Because We Can RevisitedMonday, December 03, 2018
When I posted this blog with the accompanying photograph I immediately had the impression that there was something untoward about it all. My friend illustrator/designer/artist confirmed it when I broached the subject. It was the showing of the monitor screen with all the Messenger bits (icons) at the bottom and my face on the right with camera at eye-level that made it all seem “dirty”. The voyeur element pehaps? I have no idea if the term “dirty pictures” is still in use. Today as I write this my photography friends are in an uproar because of this:
Some of my friends (younger than I am) are taking lovely photographs of pristinely shaped women in a beach surrounded by sand and driftwood. These are taken in black and white. As soon as bits like nipples show up these photographers are banned by the social media in question for a month.
For me the exercise in protesting this kind of censorship is both fruitless and irrelevant. I have known for years that somehow a painting or a sculpture of a nude figure (within some limits) is never censored. For years nobody could see in any book Balthus’s famous/infamous 1934 The Guitar Lesson. The advent of the World Wide Webb ended that. If anybody has knowledge of that painting they will be able to find it.
Another factor in this century is the ubiquity of photographers and their photographs. When I took photographs of workers in lumber mills for annual reports it was always my obligation to get their permission via the now obsolete (is it?) photo release. I would understand why some of the lovely women in non-sexual photographs might object to their pictures appearing here or there particularly if they have secured good jobs as teachers or politicians.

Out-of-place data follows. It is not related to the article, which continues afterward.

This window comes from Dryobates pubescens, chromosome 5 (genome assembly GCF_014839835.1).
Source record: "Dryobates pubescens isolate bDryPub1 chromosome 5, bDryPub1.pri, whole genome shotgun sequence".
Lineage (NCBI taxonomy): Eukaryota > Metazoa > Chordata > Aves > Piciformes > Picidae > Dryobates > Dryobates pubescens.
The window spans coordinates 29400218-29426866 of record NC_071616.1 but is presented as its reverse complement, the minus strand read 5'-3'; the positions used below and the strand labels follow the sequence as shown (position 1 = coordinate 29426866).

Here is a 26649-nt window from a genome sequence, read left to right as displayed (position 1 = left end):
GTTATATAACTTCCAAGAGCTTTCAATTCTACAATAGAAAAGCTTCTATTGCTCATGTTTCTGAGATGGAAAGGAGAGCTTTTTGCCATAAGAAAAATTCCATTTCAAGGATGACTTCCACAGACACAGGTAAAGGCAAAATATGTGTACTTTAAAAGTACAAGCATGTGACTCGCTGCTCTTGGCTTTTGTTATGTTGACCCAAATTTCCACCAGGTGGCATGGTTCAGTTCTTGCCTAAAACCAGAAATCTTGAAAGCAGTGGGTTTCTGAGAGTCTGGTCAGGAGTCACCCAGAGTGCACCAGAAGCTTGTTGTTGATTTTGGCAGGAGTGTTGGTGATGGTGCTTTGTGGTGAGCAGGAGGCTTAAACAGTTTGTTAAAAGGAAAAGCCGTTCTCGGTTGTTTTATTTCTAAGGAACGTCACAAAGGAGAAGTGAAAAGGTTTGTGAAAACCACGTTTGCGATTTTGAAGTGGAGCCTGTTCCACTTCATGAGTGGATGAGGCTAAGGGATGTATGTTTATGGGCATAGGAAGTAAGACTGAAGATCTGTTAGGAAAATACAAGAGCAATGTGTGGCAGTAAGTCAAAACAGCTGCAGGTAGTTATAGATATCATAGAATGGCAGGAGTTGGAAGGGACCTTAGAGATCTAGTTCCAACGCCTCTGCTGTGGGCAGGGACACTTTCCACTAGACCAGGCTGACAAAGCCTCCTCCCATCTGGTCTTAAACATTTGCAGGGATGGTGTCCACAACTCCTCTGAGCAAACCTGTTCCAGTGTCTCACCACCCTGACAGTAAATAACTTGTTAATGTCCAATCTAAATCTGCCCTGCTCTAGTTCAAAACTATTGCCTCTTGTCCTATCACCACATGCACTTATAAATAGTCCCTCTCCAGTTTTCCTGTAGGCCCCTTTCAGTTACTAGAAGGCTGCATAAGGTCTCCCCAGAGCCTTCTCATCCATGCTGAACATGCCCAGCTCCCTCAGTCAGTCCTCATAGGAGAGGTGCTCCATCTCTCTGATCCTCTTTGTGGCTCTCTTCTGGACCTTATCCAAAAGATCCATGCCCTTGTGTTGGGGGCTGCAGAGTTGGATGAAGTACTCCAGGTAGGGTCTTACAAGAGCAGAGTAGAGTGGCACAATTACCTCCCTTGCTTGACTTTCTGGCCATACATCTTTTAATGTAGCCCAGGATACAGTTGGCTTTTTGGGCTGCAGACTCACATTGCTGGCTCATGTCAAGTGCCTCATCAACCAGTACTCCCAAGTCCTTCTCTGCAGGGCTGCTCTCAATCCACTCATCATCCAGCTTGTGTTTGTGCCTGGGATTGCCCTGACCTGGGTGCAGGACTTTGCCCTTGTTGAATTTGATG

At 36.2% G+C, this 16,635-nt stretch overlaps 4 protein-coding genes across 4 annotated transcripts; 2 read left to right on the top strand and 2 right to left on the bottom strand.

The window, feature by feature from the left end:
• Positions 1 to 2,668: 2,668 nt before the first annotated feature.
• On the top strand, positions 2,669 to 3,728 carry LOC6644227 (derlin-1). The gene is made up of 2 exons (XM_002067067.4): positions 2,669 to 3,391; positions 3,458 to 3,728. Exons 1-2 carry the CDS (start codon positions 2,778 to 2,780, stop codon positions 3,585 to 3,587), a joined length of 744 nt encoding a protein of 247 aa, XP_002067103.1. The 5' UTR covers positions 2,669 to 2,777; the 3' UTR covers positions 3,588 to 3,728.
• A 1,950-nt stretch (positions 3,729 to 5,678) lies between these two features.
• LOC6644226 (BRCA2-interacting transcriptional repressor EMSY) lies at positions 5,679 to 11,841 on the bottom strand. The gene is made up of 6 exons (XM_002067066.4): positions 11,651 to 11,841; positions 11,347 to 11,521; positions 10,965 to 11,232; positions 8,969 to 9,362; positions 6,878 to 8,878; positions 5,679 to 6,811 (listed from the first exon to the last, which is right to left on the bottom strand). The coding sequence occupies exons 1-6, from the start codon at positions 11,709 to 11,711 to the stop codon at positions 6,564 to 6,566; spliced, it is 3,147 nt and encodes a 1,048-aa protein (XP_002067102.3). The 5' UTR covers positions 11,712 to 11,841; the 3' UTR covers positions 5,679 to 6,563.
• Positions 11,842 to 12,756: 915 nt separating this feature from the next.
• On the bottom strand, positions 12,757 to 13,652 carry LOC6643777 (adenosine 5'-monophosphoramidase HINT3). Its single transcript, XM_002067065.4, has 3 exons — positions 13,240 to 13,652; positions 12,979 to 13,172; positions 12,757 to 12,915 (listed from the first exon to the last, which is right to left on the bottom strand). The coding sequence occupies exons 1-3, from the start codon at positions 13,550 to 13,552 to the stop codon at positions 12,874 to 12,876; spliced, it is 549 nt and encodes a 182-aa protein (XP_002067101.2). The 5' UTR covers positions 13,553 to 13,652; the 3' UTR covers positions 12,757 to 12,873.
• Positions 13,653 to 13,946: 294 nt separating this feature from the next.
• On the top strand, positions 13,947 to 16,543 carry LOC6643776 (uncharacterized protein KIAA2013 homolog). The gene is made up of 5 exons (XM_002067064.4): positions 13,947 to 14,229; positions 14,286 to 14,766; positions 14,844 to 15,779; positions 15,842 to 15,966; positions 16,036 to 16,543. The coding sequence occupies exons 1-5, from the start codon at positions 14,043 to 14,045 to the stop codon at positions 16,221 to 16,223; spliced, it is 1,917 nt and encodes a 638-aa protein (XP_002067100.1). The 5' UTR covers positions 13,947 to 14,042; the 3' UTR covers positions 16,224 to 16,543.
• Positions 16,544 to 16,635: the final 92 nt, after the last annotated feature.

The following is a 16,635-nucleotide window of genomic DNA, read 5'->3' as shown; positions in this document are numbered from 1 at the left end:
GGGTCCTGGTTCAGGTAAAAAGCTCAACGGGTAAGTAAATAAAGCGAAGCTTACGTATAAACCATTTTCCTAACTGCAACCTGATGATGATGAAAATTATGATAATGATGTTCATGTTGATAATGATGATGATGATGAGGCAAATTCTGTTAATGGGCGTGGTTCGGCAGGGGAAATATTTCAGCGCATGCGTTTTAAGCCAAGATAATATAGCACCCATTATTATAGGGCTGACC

Furtheremor in the last century when people took photographs nobody really saw them. I had a friend in that century whose wife worked at a photo lab. The workers of the lab (inappropriately, that word so much in vogue in our politically correct times) had a thick album with nude photographs that they got from the processed film. It seems that all Canadian men take at least one nude photograph in their life. This is a picture that begins with, “Honey why don’t we put you in the tub and photograph you showing our little baby in your stomach who is about to be born soon?” All these men somehow had reached to a conclusion that they thought was unique!
I was able to see that album and all I could do was smile. Most were badly taken snapshots that had charm in spades.
Any of those photographs if they were to be posted in social media now would be censored.
I believe that no algorithm in these social media entities would block my image. And yet I think that the photograph as opposed to those charming baby-about-to-be-born pictures is far more explicit.
I do not post photographs in social media or in my blog that show those bits that those algorithms are so keen on eliminating. My photographs that do show those bits can only be seen in the light of day at a gallery (not a chance in Vancouver!) or if I show them to friends.